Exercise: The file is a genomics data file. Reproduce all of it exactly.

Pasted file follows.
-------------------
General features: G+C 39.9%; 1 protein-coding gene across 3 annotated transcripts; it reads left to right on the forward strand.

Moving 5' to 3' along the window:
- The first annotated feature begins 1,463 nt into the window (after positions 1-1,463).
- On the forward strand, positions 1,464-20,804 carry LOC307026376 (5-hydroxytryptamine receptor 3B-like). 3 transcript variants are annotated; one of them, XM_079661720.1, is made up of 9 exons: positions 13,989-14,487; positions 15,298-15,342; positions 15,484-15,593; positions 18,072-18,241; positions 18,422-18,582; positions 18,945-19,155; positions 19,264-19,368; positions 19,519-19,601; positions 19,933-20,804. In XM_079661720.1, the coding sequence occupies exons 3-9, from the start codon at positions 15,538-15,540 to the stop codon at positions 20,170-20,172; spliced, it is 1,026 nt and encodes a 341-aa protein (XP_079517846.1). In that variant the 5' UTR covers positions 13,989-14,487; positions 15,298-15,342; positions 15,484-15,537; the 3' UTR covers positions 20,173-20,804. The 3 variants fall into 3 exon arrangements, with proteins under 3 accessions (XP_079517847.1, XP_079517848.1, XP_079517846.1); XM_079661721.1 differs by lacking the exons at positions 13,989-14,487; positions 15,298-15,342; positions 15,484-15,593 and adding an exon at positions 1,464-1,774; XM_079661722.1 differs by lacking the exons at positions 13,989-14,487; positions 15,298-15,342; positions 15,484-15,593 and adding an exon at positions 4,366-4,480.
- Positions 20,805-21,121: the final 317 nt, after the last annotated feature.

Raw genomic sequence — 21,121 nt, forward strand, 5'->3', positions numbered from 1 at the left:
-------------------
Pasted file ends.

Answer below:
General features: G+C 39.9%; 1 protein-coding gene across 3 annotated transcripts; it reads left to right on the forward strand.

Moving 5' to 3' along the window:
- The first annotated feature begins 1,463 nt into the window (after positions 1-1,463).
- On the forward strand, positions 1,464-20,804 carry LOC307026376 (5-hydroxytryptamine receptor 3B-like). 3 transcript variants are annotated; one of them, XM_079661720.1, is made up of 9 exons: positions 13,989-14,487; positions 15,298-15,342; positions 15,484-15,593; positions 18,072-18,241; positions 18,422-18,582; positions 18,945-19,155; positions 19,264-19,368; positions 19,519-19,601; positions 19,933-20,804. In XM_079661720.1, the coding sequence occupies exons 3-9, from the start codon at positions 15,538-15,540 to the stop codon at positions 20,170-20,172; spliced, it is 1,026 nt and encodes a 341-aa protein (XP_079517846.1). In that variant the 5' UTR covers positions 13,989-14,487; positions 15,298-15,342; positions 15,484-15,537; the 3' UTR covers positions 20,173-20,804. The 3 variants fall into 3 exon arrangements, with proteins under 3 accessions (XP_079517847.1, XP_079517848.1, XP_079517846.1); XM_079661721.1 differs by lacking the exons at positions 13,989-14,487; positions 15,298-15,342; positions 15,484-15,593 and adding an exon at positions 1,464-1,774; XM_079661722.1 differs by lacking the exons at positions 13,989-14,487; positions 15,298-15,342; positions 15,484-15,593 and adding an exon at positions 4,366-4,480.
- Positions 20,805-21,121: the final 317 nt, after the last annotated feature.

Raw genomic sequence — 21,121 nt, forward strand, 5'->3', positions numbered from 1 at the left: